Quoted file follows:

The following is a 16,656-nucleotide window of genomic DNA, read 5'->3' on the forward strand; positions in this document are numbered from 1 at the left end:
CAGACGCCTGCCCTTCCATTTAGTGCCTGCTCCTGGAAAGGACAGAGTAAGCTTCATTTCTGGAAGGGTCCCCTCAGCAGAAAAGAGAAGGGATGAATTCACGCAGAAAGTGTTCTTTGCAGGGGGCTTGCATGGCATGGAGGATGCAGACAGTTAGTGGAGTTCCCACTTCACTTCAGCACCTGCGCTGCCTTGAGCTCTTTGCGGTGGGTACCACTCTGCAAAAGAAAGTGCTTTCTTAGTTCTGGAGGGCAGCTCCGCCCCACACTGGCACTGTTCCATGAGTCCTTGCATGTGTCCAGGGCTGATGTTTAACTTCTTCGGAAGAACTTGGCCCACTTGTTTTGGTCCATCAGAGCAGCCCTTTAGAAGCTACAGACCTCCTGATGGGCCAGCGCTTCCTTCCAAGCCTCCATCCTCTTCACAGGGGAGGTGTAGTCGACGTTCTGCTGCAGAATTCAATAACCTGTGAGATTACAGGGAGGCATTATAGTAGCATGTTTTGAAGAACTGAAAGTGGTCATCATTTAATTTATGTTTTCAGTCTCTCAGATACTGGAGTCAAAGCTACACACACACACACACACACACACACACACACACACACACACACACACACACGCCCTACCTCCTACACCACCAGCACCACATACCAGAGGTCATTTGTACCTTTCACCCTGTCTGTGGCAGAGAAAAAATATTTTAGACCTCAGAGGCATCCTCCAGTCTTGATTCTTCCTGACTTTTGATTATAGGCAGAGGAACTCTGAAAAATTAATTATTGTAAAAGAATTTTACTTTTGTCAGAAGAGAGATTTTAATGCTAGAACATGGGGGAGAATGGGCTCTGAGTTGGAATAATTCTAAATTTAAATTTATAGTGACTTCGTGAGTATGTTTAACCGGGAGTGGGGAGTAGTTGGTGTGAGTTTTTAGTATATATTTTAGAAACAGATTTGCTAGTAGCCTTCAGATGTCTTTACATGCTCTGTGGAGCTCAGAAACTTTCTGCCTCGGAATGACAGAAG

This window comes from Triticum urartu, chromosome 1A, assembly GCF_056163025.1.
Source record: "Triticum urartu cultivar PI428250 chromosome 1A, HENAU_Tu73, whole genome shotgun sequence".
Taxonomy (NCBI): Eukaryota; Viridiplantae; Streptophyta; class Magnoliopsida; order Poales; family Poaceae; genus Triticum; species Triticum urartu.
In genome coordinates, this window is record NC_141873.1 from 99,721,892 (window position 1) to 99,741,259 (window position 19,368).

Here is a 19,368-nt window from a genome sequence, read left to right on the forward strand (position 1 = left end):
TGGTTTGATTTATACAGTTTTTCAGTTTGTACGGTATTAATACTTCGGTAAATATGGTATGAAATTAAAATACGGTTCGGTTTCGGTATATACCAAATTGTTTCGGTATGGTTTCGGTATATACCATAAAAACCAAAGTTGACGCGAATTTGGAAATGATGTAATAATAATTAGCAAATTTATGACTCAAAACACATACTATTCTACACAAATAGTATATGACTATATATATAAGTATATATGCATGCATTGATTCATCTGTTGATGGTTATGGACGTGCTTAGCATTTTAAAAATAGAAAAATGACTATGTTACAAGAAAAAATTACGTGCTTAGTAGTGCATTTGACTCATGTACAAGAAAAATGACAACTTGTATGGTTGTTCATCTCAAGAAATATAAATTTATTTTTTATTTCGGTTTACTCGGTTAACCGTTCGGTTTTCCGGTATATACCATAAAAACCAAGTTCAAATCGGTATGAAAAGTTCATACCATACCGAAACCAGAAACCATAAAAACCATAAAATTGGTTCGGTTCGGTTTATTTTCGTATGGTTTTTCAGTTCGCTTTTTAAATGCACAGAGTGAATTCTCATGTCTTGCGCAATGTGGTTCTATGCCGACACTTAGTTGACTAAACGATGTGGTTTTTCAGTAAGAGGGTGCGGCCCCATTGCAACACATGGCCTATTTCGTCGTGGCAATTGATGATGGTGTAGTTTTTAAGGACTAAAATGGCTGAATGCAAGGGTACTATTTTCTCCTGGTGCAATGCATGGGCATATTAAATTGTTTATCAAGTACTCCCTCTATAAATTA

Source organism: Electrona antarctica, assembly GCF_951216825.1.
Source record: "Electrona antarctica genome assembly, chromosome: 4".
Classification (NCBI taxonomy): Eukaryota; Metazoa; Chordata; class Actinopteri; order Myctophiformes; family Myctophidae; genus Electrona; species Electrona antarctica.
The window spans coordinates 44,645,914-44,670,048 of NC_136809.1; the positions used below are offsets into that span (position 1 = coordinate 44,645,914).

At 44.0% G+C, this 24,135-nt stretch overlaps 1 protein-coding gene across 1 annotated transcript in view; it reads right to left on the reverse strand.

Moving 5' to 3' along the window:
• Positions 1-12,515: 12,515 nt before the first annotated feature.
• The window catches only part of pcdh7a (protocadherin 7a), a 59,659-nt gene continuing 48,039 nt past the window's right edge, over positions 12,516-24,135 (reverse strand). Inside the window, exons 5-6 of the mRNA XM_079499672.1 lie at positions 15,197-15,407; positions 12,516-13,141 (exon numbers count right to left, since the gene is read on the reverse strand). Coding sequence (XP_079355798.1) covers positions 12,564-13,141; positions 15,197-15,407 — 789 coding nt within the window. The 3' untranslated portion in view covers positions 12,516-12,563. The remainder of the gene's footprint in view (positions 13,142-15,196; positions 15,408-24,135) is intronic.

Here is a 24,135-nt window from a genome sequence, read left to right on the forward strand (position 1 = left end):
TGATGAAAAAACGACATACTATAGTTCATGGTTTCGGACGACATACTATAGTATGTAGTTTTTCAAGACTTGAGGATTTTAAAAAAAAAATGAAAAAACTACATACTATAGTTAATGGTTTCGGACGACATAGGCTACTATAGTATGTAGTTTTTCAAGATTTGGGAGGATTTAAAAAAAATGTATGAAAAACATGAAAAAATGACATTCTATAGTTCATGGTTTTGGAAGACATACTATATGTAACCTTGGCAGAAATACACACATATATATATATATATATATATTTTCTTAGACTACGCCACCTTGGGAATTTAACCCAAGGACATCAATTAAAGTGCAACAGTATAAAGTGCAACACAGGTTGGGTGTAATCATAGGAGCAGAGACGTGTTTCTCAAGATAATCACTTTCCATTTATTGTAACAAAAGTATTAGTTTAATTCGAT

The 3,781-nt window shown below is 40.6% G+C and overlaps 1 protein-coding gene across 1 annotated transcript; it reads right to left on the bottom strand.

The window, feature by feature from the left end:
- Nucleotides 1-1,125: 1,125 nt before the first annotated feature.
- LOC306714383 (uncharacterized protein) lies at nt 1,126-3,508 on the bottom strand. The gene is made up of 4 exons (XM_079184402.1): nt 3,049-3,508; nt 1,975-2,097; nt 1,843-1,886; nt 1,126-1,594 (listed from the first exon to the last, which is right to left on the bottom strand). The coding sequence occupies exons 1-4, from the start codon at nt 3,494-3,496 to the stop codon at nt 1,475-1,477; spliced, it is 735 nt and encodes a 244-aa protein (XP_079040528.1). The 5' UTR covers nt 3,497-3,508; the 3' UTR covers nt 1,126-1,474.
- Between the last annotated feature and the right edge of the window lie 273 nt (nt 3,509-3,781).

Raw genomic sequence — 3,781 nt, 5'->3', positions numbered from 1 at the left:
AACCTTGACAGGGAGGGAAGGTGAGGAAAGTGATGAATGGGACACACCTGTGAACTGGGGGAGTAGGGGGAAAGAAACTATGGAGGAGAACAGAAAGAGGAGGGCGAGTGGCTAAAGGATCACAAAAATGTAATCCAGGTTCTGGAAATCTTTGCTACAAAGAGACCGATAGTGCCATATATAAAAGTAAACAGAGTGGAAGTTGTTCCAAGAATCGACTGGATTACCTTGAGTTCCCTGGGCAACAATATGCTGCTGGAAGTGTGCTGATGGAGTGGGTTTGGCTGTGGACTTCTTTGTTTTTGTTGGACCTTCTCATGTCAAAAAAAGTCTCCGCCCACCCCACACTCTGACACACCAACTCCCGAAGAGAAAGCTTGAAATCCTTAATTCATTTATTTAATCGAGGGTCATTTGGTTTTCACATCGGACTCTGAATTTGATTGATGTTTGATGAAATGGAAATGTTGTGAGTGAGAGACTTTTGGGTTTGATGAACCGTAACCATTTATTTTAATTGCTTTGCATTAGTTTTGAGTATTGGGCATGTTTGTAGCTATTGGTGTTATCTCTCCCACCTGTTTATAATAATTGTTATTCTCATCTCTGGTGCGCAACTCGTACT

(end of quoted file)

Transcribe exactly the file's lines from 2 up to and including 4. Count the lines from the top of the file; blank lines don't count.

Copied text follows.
CAGACGCCTGCCCTTCCATTTAGTGCCTGCTCCTGGAAAGGACAGAGTAAGCTTCATTTCTGGAAGGGTCCCCTCAGCAGAAAAGAGAAGGGATGAATTCACGCAGAAAGTGTTCTTTGCAGGGGGCTTGCATGGCATGGAGGATGCAGACAGTTAGTGGAGTTCCCACTTCACTTCAGCACCTGCGCTGCCTTGAGCTCTTTGCGGTGGGTACCACTCTGCAAAAGAAAGTGCTTTCTTAGTTCTGGAGGGCAGCTCCGCCCCACACTGGCACTGTTCCATGAGTCCTTGCATGTGTCCAGGGCTGATGTTTAACTTCTTCGGAAGAACTTGGCCCACTTGTTTTGGTCCATCAGAGCAGCCCTTTAGAAGCTACAGACCTCCTGATGGGCCAGCGCTTCCTTCCAAGCCTCCATCCTCTTCACAGGGGAGGTGTAGTCGACGTTCTGCTGCAGAATTCAATAACCTGTGAGATTACAGGGAGGCATTATAGTAGCATGTTTTGAAGAACTGAAAGTGGTCATCATTTAATTTATGTTTTCAGTCTCTCAGATACTGGAGTCAAAGCTACACACACACACACACACACACACACACACACACACACACACACACACACACGCCCTACCTCCTACACCACCAGCACCACATACCAGAGGTCATTTGTACCTTTCACCCTGTCTGTGGCAGAGAAAAAATATTTTAGACCTCAGAGGCATCCTCCAGTCTTGATTCTTCCTGACTTTTGATTATAGGCAGAGGAACTCTGAAAAATTAATTATTGTAAAAGAATTTTACTTTTGTCAGAAGAGAGATTTTAATGCTAGAACATGGGGGAGAATGGGCTCTGAGTTGGAATAATTCTAAATTTAAATTTATAGTGACTTCGTGAGTATGTTTAACCGGGAGTGGGGAGTAGTTGGTGTGAGTTTTTAGTATATATTTTAGAAACAGATTTGCTAGTAGCCTTCAGATGTCTTTACATGCTCTGTGGAGCTCAGAAACTTTCTGCCTCGGAATGACAGAAG

This window comes from Triticum urartu, chromosome 1A, assembly GCF_056163025.1.
Source record: "Triticum urartu cultivar PI428250 chromosome 1A, HENAU_Tu73, whole genome shotgun sequence".